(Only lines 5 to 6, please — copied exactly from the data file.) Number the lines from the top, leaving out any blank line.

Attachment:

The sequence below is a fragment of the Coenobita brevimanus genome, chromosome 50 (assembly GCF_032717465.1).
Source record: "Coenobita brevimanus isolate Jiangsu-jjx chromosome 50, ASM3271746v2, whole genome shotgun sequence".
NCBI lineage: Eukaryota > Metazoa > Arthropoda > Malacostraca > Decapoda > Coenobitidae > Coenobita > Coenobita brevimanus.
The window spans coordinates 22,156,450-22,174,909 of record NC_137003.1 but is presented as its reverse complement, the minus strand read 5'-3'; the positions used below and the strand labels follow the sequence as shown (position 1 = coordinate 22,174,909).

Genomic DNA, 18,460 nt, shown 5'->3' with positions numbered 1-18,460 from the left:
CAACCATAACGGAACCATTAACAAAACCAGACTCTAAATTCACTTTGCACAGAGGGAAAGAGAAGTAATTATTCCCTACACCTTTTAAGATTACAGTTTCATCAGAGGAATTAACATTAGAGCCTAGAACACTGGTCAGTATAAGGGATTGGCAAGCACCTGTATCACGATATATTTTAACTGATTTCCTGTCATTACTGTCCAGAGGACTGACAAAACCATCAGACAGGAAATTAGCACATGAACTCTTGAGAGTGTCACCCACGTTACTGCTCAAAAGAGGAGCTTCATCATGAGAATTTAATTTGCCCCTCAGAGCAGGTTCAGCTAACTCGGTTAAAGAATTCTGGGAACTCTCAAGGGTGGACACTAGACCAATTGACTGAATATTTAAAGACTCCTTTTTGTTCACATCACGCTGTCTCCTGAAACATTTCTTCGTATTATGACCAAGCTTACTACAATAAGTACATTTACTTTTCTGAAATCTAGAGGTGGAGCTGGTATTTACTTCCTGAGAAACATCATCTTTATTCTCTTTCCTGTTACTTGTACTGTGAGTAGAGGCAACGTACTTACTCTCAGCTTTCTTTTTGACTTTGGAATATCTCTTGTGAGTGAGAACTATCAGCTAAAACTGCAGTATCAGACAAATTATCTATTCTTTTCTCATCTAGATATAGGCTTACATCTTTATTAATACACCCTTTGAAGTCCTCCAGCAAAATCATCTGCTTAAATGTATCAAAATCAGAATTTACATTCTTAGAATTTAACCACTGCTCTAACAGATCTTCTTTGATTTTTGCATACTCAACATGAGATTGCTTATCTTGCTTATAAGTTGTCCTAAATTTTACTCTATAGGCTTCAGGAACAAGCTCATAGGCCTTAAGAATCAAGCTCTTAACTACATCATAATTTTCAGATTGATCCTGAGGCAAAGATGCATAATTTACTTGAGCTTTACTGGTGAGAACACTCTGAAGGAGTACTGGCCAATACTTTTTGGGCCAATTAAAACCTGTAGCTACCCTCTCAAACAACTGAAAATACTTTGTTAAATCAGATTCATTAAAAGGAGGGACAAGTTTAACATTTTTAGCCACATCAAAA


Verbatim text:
Genomic DNA, 18,460 nt, shown 5'->3' with positions numbered 1-18,460 from the left:
CAACCATAACGGAACCATTAACAAAACCAGACTCTAAATTCACTTTGCACAGAGGGAAAGAGAAGTAATTATTCCCTACACCTTTTAAGATTACAGTTTCATCAGAGGAATTAACATTAGAGCCTAGAACACTGGTCAGTATAAGGGATTGGCAAGCACCTGTATCACGATATATTTTAACTGATTTCCTGTCATTACTGTCCAGAGGACTGACAAAACCATCAGACAGGAAATTAGCACATGAACTCTTGAGAGTGTCACCCACGTTACTGCTCAAAAGAGGAGCTTCATCATGAGAATTTAATTTGCCCCTCAGAGCAGGTTCAGCTAACTCGGTTAAAGAATTCTGGGAACTCTCAAGGGTGGACACTAGACCAATTGACTGAATATTTAAAGACTCCTTTTTGTTCACATCACGCTGTCTCCTGAAACATTTCTTCGTATTATGACCAAGCTTACTACAATAAGTACATTTACTTTTCTGAAATCTAGAGGTGGAGCTGGTATTTACTTCCTGAGAAACATCATCTTTATTCTCTTTCCTGTTACTTGTACTGTGAGTAGAGGCAACGTACTTACTCTCAGCTTTCTTTTTGACTTTGGAATATCTCTTGTGAGTGAGAACTATCAGCTAAAACTGCAGTATCAGACAAATTATCTATTCTTTTCTCATCTAGATATAGGCTTACATCTTTATTAATACACCCTTTGAAGTCCTCCAGCAAAATCATCTGCTTAAATGTATCAAAATCAGAATTTACATTCTTAGAATTTAACCACTGCTCTAACAGATCTTCTTTGATTTTTGCATACTCAACATGAGATTGCTTATCTTGCTTATAAGTTGTCCTAAATTTTACTCTATAGGCTTCAGGAACAAGCTCATAGGCCTTAAGAATCAAGCTCTTAACTACATCATAATTTTCAGATTGATCCTGAGGCAAAGATGCATAATTTACTTGAGCTTTACTGGTGAGAACACTCTGAAGGAGTACTGGCCAATACTTTTTGGGCCAATTAAAACCTGTAGCTACCCTCTCAAACAACTGAAAATACTTTGTTAAATCAGATTCATTAAAAGGAGGGACAAGTTTAACATTTTTAGCCACATCAAAA